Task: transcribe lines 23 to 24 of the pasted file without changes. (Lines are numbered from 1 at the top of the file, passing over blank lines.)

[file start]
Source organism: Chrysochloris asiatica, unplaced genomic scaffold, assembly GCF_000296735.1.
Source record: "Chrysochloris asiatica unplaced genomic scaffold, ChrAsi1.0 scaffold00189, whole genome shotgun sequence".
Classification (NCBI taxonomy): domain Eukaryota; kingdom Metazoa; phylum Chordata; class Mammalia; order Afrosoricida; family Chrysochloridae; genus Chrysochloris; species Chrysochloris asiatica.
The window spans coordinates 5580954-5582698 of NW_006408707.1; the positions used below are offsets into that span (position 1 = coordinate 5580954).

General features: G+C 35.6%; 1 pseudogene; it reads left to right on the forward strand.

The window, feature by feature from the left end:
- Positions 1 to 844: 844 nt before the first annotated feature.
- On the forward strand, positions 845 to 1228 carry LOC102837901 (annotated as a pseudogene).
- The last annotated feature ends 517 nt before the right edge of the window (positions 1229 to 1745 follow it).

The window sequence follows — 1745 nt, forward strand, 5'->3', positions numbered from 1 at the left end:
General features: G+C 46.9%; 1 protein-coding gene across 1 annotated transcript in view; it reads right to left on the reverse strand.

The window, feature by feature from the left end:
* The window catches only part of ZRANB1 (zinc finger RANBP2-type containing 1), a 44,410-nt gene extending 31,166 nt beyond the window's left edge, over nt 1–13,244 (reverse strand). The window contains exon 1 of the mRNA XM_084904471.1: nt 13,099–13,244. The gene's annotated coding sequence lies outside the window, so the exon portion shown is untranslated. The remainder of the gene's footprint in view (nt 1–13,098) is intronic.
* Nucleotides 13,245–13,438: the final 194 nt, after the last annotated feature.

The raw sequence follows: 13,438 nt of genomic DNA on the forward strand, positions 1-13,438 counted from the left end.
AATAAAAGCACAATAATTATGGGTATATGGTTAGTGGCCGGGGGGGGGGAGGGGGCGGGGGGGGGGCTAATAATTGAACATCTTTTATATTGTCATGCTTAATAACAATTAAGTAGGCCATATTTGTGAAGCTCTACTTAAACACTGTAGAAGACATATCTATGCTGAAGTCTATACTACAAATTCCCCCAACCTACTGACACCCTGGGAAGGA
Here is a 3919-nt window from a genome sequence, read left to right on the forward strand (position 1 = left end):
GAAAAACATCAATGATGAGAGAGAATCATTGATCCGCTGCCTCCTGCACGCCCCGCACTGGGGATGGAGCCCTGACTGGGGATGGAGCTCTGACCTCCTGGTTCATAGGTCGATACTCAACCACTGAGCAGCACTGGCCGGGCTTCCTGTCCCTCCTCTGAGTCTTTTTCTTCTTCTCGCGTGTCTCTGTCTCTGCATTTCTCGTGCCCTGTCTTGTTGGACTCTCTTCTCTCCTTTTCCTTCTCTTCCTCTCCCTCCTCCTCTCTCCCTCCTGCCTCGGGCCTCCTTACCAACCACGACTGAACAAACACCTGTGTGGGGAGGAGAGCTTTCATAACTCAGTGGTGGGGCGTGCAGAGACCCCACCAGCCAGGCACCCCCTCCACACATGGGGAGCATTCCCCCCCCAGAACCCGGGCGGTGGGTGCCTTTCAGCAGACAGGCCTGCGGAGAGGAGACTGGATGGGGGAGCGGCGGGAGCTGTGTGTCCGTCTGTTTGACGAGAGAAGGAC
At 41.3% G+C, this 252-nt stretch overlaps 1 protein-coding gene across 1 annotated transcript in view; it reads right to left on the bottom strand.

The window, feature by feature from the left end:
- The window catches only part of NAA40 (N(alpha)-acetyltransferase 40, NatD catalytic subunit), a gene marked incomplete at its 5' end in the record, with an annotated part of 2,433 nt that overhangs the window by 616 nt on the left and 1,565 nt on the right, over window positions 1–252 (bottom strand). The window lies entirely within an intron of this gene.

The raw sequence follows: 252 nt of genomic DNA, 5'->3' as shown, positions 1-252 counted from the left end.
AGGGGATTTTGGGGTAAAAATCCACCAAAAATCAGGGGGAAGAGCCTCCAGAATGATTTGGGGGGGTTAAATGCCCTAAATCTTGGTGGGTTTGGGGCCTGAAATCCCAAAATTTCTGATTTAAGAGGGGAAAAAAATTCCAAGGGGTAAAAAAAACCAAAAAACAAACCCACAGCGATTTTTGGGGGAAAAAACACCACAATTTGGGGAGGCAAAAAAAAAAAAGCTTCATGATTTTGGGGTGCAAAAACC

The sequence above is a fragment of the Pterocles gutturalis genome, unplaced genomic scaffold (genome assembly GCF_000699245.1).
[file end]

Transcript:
AGGGGATTTTGGGGTAAAAATCCACCAAAAATCAGGGGGAAGAGCCTCCAGAATGATTTGGGGGGGTTAAATGCCCTAAATCTTGGTGGGTTTGGGGCCTGAAATCCCAAAATTTCTGATTTAAGAGGGGAAAAAAATTCCAAGGGGTAAAAAAAACCAAAAAACAAACCCACAGCGATTTTTGGGGGAAAAAACACCACAATTTGGGGAGGCAAAAAAAAAAAAGCTTCATGATTTTGGGGTGCAAAAACC

The sequence above is a fragment of the Pterocles gutturalis genome, unplaced genomic scaffold (genome assembly GCF_000699245.1).